My recent post about the architecture—or rather lack thereof—in the film Avatar evoked an unusual amount of reaction. Some felt that I had joined the cult of avatar-of-earth worship the film espouses; others thought that I showed signs of resisting the truth of Mother Earth's and Pandora’s (the planet on which most of Avatar takes place and which is a more luxuriant version of our own) sanctity. Finally, one reader accused me of refusing to take a stand.
So let me say this: I was pointing out that architecture as the making of buildings might not matter much in this debate in the future. In the here and now, I do think that making buildings is as often as not a waste of natural resources. I do think that most buildings further our divorce from our natural environment through designs that can only work with air conditioning and artificial heating, and that allow us no experiential relationship to that environment. I applaud the statement of intent written by Jeremy Rifkind and signed by most of the architects in the last Venice Architecture Biennale that they wanted to work towards the design of buildings that were net producers, rather than users, of energy, and I think this is a feasible goal.
I also think that the earth has become deified instead of reified, and that “sustainable architecture” has become both a fashion and a religion. Like most successful styles, it in fact justifies itself by claiming to be pursuing a higher truth—in this case that of saving this planet. The goal justifies many design crimes, from the relatively minor ones of the production of phenomenally ugly buildings (the guru of green design, William McDonough, is responsible for some especially egregious examples), to the creation of spaces and forms that are not particularly good for either the inhabitants or their surroundings.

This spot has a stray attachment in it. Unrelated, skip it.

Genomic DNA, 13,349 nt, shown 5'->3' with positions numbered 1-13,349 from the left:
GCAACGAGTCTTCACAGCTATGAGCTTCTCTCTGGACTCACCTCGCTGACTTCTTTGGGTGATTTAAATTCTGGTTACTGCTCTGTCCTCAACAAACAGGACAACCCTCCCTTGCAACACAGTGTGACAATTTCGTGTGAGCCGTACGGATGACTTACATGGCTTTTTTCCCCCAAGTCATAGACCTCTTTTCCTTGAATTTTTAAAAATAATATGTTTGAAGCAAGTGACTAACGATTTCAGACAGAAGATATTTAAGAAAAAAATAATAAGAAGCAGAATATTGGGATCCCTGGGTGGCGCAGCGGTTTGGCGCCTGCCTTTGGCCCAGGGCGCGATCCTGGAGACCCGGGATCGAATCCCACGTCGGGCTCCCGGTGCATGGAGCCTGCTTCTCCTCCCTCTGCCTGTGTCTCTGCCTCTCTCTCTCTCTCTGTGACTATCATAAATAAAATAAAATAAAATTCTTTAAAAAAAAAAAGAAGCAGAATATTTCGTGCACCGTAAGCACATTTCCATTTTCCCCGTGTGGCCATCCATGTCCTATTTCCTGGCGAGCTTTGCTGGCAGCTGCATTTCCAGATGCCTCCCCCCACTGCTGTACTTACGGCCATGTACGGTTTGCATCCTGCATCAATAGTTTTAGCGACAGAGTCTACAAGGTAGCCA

Stylistically, “green” architecture often makes one of two mistakes: it either asks us to believe that the display of gizmos such as solar panels, water collectors or windmills is justified by their function, and that they do not need to be integrated with the overall design; or it mistakes “organic” design for the appearance of organicity, as if making something curved or green in color makes it more natural.
Most effective “green” techniques are in actuality no more and no less than common sense: providing good ventilation, orienting buildings correctly towards winds and sun, storing heat, and recycling waste water are all things architects should do as a matter of course. So is using new technology such as geothermal wells and flexible solar panels. There is no reason, however, to believe that a solar panel has any relation to either the human body or the landscape around us, and thus needs to be a defining element of a façade.
The deeper issue, as I noted above, is the question of whether we should build at all. I am enamored of the Dutch architect Willem-Jan Neutelings’ notion of “lazy architecture”: sometimes doing nothing, or at least very little, is more than enough. In the project-oriented world of Dutch architecture, when a client comes to you with a building project, what they are really asking for is a way to house or re-house their family or organization, with a series of ancillary goals (greater comfort, visibility, or access, for instance). Those are not always best addressed by making a building. Sometimes a renovation or even just an ad campaign might work just as well. We need to think of architecture as a way of understanding and reshaping our environment in a critical and responsible manner, not as the production of buildings.
Finally, I would go even further: given the way we have and are continuing to devastate our environment, we should make a simple rule: for every square foot of land given over to new construction, a foot should be given back to open space; for every acre taken over by sprawl, an acre of unused urban land should be freed up; for every meter, a meter, for every hectare, a hectare. Let’s not just build, but unbuild. Our earth might not be a goddess, but until we can travel to places like Pandora, it is all we have.